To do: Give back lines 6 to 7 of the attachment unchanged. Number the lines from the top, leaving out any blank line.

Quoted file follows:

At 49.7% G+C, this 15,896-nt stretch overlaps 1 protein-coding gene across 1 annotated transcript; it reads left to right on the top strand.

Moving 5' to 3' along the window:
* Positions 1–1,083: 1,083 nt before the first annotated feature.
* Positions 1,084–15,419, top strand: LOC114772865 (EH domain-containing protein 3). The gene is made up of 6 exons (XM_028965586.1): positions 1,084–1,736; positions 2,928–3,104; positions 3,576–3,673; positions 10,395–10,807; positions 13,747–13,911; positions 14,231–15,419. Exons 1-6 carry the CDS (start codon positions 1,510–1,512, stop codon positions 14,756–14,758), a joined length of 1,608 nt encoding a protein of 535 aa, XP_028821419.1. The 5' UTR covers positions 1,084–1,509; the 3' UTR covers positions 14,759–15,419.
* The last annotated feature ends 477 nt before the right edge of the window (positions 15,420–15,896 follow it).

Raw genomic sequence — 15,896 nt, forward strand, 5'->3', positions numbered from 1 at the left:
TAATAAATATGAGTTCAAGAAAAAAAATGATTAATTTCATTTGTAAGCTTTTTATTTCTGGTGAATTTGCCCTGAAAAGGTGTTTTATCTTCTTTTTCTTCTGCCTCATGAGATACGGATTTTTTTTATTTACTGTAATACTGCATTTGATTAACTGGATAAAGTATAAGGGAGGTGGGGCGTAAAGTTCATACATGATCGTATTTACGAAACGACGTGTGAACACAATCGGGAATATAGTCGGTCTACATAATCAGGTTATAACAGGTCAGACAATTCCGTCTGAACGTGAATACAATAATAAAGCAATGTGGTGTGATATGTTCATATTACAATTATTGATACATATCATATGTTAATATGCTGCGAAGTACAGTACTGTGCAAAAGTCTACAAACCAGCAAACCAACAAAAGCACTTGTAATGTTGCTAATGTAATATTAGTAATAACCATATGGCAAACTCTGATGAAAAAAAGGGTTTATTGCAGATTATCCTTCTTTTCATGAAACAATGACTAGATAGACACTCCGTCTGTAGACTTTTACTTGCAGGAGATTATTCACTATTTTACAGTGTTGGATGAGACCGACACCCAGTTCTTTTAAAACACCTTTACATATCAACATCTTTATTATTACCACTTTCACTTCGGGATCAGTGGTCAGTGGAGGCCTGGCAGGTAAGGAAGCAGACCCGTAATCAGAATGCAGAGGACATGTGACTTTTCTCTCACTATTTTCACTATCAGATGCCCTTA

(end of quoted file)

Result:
Raw genomic sequence — 15,896 nt, forward strand, 5'->3', positions numbered from 1 at the left:
TAATAAATATGAGTTCAAGAAAAAAAATGATTAATTTCATTTGTAAGCTTTTTATTTCTGGTGAATTTGCCCTGAAAAGGTGTTTTATCTTCTTTTTCTTCTGCCTCATGAGATACGGATTTTTTTTATTTACTGTAATACTGCATTTGATTAACTGGATAAAGTATAAGGGAGGTGGGGCGTAAAGTTCATACATGATCGTATTTACGAAACGACGTGTGAACACAATCGGGAATATAGTCGGTCTACATAATCAGGTTATAACAGGTCAGACAATTCCGTCTGAACGTGAATACAATAATAAAGCAATGTGGTGTGATATGTTCATATTACAATTATTGATACATATCATATGTTAATATGCTGCGAAGTACAGTACTGTGCAAAAGTCTACAAACCAGCAAACCAACAAAAGCACTTGTAATGTTGCTAATGTAATATTAGTAATAACCATATGGCAAACTCTGATGAAAAAAAGGGTTTATTGCAGATTATCCTTCTTTTCATGAAACAATGACTAGATAGACACTCCGTCTGTAGACTTTTACTTGCAGGAGATTATTCACTATTTTACAGTGTTGGATGAGACCGACACCCAGTTCTTTTAAAACACCTTTACATATCAACATCTTTATTATTACCACTTTCACTTCGGGATCAGTGGTCAGTGGAGGCCTGGCAGGTAAGGAAGCAGACCCGTAATCAGAATGCAGAGGACATGTGACTTTTCTCTCACTATTTTCACTATCAGATGCCCTTA